During my first pregnancy, all I knew about placentas was that one existed in my body and would be evicted, along with my daughter, at birth. I have a vague recollection of this happening since I was busy being shocked that there was a new human in the world and I had grown her in my womb. Recovering from a pitocin/epidural vajayjay birth was manageable, but the exhaustion was a doozy (we’ll talk all things postpartum soon).
The second time around, my doula casually mentioned placenta encapsulation and it’s possible benefits. Maybe it was the hormones, or maybe it’s because I’m all about exploring “alternative” offerings, but I didn’t bat an eye at her suggestion that I have someone take my placenta and turn it into capsules for my consumption.
The specialist came and picked it up from our house (I birthed at the San Antonio Birth Center and was home four hours later) and had a blue jar filled with my dehydrated placenta the next day. And you know what? I felt amazing by the third day. Postpartum bleeding was practically done; I felt like I actually had energy; my milk supply was plentiful but not uncomfortable; my vajayjay no longer felt like it had pushed out a small bowling ball; and I wasn’t crying at the drop of a hat anymore (probably because the bowling ball had come out).
Hello, my name is Amanda. And I drank the placenta Kool-aid.
Why in the world would anyone do this? (Take placenta pills, that is—not drink placenta Kool-aid.) The CDC indicates that about one in nine women experiences postpartum depression. Of course, this accounts for reported symptoms, and often, symptoms aren’t. Some triggers include exhaustion, rapid hormone fluctuations, low levels of cortisol2, and low levels of iron. Placentas, however, are full of hormones that could address all these things:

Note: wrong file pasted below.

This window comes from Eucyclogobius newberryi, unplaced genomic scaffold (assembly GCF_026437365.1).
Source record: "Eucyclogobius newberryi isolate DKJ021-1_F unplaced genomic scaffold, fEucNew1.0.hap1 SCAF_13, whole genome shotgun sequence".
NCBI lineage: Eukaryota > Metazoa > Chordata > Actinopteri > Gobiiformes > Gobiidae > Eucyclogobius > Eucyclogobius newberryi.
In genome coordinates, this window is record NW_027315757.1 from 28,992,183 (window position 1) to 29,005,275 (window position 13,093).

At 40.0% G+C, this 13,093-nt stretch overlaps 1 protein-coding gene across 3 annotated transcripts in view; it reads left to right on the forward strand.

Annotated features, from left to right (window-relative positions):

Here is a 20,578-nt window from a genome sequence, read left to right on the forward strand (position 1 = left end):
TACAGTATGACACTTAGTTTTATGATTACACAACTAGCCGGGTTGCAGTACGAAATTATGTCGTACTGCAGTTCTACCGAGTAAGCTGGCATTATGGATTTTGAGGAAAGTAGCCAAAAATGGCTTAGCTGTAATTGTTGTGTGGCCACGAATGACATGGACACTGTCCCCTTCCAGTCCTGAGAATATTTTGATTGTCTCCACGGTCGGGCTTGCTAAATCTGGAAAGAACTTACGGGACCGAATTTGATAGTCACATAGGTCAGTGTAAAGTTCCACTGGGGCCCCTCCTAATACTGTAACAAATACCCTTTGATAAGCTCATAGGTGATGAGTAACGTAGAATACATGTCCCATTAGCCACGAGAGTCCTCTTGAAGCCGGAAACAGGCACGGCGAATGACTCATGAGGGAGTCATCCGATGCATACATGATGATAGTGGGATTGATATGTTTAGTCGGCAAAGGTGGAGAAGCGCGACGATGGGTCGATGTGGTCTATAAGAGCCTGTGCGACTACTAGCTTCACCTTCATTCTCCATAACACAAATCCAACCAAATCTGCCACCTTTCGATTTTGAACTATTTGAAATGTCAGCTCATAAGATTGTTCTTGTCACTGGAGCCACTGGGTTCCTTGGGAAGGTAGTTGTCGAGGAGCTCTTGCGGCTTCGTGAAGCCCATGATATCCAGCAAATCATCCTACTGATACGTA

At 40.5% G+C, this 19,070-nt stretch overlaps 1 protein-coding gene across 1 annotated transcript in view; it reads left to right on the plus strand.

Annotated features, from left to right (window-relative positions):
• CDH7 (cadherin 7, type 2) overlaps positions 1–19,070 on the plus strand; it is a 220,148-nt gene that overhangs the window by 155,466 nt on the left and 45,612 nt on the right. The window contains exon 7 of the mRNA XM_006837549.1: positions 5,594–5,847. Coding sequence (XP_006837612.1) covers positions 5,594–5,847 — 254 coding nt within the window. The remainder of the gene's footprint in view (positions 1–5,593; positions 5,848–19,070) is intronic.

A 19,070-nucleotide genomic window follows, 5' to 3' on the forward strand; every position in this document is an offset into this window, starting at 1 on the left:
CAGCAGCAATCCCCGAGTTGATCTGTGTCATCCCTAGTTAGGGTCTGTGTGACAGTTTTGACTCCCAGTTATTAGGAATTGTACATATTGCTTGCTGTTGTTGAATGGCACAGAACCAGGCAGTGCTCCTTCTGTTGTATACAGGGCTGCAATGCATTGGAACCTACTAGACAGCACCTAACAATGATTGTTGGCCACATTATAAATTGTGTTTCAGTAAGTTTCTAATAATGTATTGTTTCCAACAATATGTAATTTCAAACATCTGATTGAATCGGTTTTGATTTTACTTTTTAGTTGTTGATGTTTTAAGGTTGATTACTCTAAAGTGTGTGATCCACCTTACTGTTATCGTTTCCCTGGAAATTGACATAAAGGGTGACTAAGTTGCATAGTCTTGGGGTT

- Oxytocin: the “love” hormone; supports bonding and pain relief
- Cortisone: assists in cortisol release
- Interferon: immune support
- Prostaglandins: acts as an anti-inflammatory agent
- Hemoglobin: replenishes iron and stimulates iron production
- Urokinase inhibiting factor: promotes faster healing and lessens bleeding
- Prolactin/HPL: stimulates healthy mammary production
Who is having her placenta encapsulated? When I culled my client files, I determined there is no one “type”: first-, second-, and third-time moms, surrogates, moms over 40, moms under 30, stay-at-home moms, nurses, doctors, other professional types. Some are curious about it upon first contacting us, others are experienced placentophagists (people who have ingested their placenta before). Partners have been supportive of encapsulation and most of the time will ask for pictures of the preparation process.
How is it done? The risks involved in placenta ingestion are the same as eating any food, as bacteria does have the opportunity to form and spread from cross-contamination when not handled properly. Encapsulation training is important to understand the strict handling and preparation procedures to lessen these risks. Lots and lots of cleaning and sanitizing is involved to prepare the workspace, which can be in a client’s home or the specialist’s designated workspace. Once all the cleaning is done and the supplies are prepared, the placenta is weighed, washed, photographed for records, and inspected. Often, a placenta print is made at this point. The umbilical cord is cut from the placenta and can be made into a keepsake (you know, like we keep baby hair and teeth, because that’s also normal). The placenta is then sliced into strips and dehydrated along with the cord. (Yes, like jerky.) Afterward, the strips are finely ground and added into capsules. Voila! Completed placenta encapsulation.